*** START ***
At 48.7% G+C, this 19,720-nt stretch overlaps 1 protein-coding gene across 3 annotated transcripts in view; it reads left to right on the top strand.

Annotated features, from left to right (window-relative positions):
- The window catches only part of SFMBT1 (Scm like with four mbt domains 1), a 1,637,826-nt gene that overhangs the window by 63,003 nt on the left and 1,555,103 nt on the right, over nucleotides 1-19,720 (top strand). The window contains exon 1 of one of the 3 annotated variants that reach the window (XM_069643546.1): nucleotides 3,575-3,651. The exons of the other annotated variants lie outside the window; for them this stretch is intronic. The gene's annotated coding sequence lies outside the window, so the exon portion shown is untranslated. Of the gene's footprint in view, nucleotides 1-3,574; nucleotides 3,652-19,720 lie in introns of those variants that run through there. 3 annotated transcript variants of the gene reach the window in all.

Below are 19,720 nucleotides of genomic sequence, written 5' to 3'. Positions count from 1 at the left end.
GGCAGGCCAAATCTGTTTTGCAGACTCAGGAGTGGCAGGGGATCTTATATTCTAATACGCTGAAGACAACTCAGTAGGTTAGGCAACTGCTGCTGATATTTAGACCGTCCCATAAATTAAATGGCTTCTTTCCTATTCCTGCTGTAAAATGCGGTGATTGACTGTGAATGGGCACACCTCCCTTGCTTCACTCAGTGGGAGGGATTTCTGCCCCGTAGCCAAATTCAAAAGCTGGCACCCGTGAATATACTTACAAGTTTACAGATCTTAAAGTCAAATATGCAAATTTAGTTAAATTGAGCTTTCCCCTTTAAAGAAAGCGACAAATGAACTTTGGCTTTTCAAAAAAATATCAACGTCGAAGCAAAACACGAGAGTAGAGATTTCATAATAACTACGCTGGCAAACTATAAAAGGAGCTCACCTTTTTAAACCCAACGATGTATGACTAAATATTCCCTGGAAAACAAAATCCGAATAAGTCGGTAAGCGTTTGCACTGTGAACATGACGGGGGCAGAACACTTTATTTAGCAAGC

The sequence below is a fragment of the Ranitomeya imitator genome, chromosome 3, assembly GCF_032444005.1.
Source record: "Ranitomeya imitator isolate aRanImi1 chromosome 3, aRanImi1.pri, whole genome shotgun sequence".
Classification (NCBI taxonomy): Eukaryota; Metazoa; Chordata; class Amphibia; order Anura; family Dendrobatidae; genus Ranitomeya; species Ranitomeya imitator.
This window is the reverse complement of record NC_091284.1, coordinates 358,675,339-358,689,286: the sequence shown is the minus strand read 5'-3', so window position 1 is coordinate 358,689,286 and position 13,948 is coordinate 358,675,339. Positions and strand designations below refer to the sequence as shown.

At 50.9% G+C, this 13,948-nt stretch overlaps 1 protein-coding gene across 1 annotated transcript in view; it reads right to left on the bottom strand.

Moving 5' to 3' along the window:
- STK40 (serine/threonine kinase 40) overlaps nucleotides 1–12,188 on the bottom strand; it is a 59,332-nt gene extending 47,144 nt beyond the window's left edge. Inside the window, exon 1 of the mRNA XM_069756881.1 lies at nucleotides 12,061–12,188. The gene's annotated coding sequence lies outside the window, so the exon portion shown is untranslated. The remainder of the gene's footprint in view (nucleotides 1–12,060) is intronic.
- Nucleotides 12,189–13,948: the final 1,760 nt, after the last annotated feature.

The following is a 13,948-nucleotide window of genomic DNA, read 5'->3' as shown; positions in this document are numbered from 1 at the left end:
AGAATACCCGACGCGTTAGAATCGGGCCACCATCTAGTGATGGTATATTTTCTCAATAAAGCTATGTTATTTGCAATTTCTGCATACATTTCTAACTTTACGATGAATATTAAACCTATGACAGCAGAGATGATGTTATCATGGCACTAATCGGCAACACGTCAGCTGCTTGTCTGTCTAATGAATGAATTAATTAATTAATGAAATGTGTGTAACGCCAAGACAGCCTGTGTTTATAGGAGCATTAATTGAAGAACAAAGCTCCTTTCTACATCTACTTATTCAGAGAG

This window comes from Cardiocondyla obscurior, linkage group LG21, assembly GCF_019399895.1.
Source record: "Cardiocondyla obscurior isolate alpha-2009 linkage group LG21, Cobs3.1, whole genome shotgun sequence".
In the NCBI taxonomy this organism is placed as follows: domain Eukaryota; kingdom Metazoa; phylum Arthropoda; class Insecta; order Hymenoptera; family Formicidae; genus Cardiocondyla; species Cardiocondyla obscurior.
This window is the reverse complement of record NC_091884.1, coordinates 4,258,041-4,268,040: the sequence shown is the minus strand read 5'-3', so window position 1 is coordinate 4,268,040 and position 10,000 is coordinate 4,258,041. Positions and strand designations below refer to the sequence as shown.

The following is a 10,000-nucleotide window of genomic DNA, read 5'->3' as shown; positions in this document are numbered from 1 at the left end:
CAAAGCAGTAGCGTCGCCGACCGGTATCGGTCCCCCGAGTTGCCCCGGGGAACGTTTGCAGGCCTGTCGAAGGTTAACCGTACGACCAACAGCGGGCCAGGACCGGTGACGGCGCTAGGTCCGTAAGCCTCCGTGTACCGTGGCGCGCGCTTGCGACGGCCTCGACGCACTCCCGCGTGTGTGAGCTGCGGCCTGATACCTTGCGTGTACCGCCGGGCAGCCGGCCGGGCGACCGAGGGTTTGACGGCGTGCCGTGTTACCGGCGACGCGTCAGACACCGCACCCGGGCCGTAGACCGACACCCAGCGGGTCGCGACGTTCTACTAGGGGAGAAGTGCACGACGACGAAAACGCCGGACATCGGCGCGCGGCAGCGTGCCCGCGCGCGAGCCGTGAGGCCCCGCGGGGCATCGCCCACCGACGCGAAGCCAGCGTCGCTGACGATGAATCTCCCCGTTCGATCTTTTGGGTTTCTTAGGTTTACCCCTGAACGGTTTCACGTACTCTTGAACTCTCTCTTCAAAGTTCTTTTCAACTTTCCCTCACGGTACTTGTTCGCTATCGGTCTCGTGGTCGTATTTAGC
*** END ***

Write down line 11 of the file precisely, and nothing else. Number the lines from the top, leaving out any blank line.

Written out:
Moving 5' to 3' along the window: